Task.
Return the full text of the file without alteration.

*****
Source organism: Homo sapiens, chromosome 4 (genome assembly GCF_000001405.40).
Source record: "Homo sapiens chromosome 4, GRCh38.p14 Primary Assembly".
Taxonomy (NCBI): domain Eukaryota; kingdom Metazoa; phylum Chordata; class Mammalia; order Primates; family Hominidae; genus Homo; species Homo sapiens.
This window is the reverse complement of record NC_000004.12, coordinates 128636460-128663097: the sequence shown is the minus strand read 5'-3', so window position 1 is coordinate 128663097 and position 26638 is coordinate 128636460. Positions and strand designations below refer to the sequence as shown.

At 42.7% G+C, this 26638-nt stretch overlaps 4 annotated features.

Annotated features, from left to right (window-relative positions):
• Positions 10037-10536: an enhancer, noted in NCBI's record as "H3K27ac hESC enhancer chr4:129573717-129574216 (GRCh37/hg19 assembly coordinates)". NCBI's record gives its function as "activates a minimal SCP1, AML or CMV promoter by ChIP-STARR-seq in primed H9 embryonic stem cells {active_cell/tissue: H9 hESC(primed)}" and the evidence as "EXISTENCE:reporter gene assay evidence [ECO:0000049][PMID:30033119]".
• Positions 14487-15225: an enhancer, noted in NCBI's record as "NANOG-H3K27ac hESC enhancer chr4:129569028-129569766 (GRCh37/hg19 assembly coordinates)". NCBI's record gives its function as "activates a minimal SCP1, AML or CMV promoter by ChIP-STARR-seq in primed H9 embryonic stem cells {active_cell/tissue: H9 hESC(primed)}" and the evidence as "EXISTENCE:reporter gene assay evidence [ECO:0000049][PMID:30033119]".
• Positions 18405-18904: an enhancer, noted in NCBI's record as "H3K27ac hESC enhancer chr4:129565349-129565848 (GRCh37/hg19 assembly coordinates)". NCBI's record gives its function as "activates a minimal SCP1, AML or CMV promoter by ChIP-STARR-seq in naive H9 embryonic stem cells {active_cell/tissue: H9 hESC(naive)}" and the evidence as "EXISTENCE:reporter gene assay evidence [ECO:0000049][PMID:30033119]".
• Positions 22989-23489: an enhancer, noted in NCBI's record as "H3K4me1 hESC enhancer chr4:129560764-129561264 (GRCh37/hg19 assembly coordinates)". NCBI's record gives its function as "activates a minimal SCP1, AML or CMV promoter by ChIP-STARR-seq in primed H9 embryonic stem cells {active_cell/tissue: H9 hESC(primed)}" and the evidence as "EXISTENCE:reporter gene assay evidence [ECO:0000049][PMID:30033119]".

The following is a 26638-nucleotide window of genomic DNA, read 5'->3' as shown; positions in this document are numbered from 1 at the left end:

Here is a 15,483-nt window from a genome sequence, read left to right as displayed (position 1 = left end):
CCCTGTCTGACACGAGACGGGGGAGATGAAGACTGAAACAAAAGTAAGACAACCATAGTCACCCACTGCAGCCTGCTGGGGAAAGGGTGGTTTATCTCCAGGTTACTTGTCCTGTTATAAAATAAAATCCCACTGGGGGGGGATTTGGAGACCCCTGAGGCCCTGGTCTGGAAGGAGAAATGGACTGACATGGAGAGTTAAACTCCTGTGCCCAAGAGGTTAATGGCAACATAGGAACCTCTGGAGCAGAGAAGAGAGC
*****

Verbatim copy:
Source organism: Homo sapiens, chromosome 4 (genome assembly GCF_000001405.40).
Source record: "Homo sapiens chromosome 4, GRCh38.p14 Primary Assembly".
Taxonomy (NCBI): domain Eukaryota; kingdom Metazoa; phylum Chordata; class Mammalia; order Primates; family Hominidae; genus Homo; species Homo sapiens.
This window is the reverse complement of record NC_000004.12, coordinates 128636460-128663097: the sequence shown is the minus strand read 5'-3', so window position 1 is coordinate 128663097 and position 26638 is coordinate 128636460. Positions and strand designations below refer to the sequence as shown.

At 42.7% G+C, this 26638-nt stretch overlaps 4 annotated features.

Annotated features, from left to right (window-relative positions):
• Positions 10037-10536: an enhancer, noted in NCBI's record as "H3K27ac hESC enhancer chr4:129573717-129574216 (GRCh37/hg19 assembly coordinates)". NCBI's record gives its function as "activates a minimal SCP1, AML or CMV promoter by ChIP-STARR-seq in primed H9 embryonic stem cells {active_cell/tissue: H9 hESC(primed)}" and the evidence as "EXISTENCE:reporter gene assay evidence [ECO:0000049][PMID:30033119]".
• Positions 14487-15225: an enhancer, noted in NCBI's record as "NANOG-H3K27ac hESC enhancer chr4:129569028-129569766 (GRCh37/hg19 assembly coordinates)". NCBI's record gives its function as "activates a minimal SCP1, AML or CMV promoter by ChIP-STARR-seq in primed H9 embryonic stem cells {active_cell/tissue: H9 hESC(primed)}" and the evidence as "EXISTENCE:reporter gene assay evidence [ECO:0000049][PMID:30033119]".
• Positions 18405-18904: an enhancer, noted in NCBI's record as "H3K27ac hESC enhancer chr4:129565349-129565848 (GRCh37/hg19 assembly coordinates)". NCBI's record gives its function as "activates a minimal SCP1, AML or CMV promoter by ChIP-STARR-seq in naive H9 embryonic stem cells {active_cell/tissue: H9 hESC(naive)}" and the evidence as "EXISTENCE:reporter gene assay evidence [ECO:0000049][PMID:30033119]".
• Positions 22989-23489: an enhancer, noted in NCBI's record as "H3K4me1 hESC enhancer chr4:129560764-129561264 (GRCh37/hg19 assembly coordinates)". NCBI's record gives its function as "activates a minimal SCP1, AML or CMV promoter by ChIP-STARR-seq in primed H9 embryonic stem cells {active_cell/tissue: H9 hESC(primed)}" and the evidence as "EXISTENCE:reporter gene assay evidence [ECO:0000049][PMID:30033119]".

The following is a 26638-nucleotide window of genomic DNA, read 5'->3' as shown; positions in this document are numbered from 1 at the left end:

Here is a 15,483-nt window from a genome sequence, read left to right as displayed (position 1 = left end):
CCCTGTCTGACACGAGACGGGGGAGATGAAGACTGAAACAAAAGTAAGACAACCATAGTCACCCACTGCAGCCTGCTGGGGAAAGGGTGGTTTATCTCCAGGTTACTTGTCCTGTTATAAAATAAAATCCCACTGGGGGGGGATTTGGAGACCCCTGAGGCCCTGGTCTGGAAGGAGAAATGGACTGACATGGAGAGTTAAACTCCTGTGCCCAAGAGGTTAATGGCAACATAGGAACCTCTGGAGCAGAGAAGAGAGC